Furthermore, the SSH Open Marketplace is involving its potential user community at different stages of the development process, e.g. by public consultations, workshops or webinars to align the development progress with the user requirements. The CLARIN communities are very valuable for us to review and revise our development regarding functions, the content and the presentation of content in the SSH Open Marketplace and direct contributions as curator of the SSH Open Marketplace will be possible by the end of 2020, which marks the official beta release of the service. A shared governance model gathering several ERICs and partners of the SSHOC project is also under discussion and will ensure the sustainability of the service and its uptake by the SSH communities already involved in existing networks. (slides)


Social Science and Humanities Open Cloud: why vocabularies matter

Iulianna Van der Lek and Monica Monachini



The breadth and vastness of the Social Science and Humanities sector leads to the increase in diversity of research methods and work practices in the field and in the fragmentation in the use of vocabularies to describe, discover and access research content. The SSHOC EU thematic cluster project aims to reconcile the current situation and to create the conditions for sharing and optimising research data and services in a sustainable way across domains, thus developing the SSH area of the European Open Science Cloud for the sector.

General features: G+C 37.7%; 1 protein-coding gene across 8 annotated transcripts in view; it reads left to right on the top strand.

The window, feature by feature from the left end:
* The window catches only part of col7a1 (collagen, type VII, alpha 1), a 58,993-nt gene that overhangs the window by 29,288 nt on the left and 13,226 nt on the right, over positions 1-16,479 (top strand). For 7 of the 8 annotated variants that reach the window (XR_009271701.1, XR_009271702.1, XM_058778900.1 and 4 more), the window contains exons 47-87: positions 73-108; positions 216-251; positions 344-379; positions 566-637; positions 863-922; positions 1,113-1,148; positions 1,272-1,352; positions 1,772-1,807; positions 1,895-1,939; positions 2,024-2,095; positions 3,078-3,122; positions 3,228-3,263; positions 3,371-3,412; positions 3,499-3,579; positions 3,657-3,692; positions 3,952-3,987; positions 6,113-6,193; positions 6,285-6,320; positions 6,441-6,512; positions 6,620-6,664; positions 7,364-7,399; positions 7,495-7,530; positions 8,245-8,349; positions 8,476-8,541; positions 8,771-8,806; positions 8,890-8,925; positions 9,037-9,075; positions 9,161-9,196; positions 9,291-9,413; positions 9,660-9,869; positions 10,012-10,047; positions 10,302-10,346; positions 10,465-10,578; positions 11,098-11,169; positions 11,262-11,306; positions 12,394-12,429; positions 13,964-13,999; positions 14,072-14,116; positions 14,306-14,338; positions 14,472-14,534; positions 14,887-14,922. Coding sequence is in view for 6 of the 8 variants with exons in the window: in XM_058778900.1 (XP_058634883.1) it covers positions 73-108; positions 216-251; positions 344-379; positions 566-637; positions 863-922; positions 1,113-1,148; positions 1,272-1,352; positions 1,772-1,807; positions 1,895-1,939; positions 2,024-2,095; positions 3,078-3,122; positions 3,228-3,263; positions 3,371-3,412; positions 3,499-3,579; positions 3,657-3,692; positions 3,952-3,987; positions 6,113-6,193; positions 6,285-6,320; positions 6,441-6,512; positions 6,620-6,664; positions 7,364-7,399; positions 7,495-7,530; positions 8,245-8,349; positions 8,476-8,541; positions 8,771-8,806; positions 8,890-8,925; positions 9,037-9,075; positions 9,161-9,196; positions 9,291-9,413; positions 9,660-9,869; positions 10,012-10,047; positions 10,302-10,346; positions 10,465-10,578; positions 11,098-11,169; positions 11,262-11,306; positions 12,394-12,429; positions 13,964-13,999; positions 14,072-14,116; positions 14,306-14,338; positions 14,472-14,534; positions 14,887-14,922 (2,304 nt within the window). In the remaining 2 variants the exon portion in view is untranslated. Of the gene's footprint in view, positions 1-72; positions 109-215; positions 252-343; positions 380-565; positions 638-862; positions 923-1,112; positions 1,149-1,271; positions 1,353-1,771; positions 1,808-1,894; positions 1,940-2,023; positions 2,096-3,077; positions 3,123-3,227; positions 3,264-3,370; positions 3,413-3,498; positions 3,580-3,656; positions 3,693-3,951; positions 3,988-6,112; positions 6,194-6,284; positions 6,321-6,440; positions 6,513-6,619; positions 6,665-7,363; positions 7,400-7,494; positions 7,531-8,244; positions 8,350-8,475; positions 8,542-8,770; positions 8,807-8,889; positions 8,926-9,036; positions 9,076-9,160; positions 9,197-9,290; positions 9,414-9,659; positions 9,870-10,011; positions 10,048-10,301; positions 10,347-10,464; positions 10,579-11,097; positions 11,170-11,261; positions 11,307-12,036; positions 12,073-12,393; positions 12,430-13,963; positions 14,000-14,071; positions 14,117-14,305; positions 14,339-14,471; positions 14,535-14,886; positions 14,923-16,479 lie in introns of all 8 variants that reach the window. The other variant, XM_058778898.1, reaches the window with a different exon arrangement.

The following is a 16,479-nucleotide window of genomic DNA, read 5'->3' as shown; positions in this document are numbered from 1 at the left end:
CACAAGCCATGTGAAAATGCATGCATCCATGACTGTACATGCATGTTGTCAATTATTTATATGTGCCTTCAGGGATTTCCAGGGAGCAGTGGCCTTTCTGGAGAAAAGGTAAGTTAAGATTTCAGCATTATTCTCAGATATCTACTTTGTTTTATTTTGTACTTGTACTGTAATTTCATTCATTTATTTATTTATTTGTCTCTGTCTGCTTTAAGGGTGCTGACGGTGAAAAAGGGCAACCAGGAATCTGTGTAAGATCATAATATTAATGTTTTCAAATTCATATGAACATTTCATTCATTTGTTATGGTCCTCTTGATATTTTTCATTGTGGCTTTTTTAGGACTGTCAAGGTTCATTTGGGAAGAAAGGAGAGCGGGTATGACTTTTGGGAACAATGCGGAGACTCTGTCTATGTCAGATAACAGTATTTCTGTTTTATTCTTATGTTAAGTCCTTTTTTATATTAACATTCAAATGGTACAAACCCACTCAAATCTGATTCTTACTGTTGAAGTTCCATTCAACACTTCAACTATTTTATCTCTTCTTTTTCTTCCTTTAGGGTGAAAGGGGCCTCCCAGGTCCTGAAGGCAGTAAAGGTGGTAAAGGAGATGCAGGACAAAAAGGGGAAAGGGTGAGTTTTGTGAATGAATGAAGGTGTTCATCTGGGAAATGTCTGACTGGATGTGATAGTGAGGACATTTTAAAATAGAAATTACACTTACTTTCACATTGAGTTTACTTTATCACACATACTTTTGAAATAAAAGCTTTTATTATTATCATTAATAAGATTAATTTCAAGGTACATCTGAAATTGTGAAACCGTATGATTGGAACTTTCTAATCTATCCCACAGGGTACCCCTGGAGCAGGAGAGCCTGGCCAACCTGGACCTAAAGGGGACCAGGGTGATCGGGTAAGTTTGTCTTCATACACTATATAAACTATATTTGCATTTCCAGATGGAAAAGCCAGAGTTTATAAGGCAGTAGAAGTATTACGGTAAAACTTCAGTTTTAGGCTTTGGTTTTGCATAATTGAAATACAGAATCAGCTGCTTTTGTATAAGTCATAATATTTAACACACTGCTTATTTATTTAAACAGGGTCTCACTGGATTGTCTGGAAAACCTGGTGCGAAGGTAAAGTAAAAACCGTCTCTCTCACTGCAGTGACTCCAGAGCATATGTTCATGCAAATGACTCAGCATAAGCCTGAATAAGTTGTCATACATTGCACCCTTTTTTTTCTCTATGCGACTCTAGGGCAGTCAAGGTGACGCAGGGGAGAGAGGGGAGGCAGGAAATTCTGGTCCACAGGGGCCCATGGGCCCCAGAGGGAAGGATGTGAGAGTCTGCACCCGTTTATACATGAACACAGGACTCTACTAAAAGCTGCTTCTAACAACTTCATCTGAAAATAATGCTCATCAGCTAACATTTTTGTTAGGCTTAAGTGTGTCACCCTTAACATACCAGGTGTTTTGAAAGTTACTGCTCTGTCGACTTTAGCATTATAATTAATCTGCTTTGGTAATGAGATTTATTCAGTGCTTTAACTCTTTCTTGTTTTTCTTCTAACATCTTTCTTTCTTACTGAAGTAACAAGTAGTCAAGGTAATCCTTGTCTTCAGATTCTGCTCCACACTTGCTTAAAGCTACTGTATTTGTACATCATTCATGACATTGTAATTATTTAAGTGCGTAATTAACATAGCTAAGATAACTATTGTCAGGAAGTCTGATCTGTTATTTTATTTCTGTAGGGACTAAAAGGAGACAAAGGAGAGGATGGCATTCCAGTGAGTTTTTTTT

In this scenario, an urgent need is felt to reconcile the current practices in terms of vocabularies‘ use. As a part of the SSHOC project, CLARIN has launched an initiative with the aim to collect, register and harmonize SSH vocabularies/terminologies/ontologies to allow a unified access to research contents.


Different action points have been identified: A first step foresees an analysis and collection of the requirements for a vocabulary registry based on SSHOC. During the first year, SSHOC has already provided a review of the main used vocabulary platforms and identified the technical requirements for the vocabulary management platform to be used in SSHOC. As a second step, a series of online information sessions is being organized to raise awareness in the SSH communities about open-source vocabulary hosting platforms, investigate suitable platform(s) for storing and managing the SSHOC vocabulary registry, explore platforms that can serve some infrastructure specific needs. Once other technical features emerge, the preliminary SSHOC results will be re-evaluated and updated recommendations for the SSHOC vocabulary hosting platform will be published.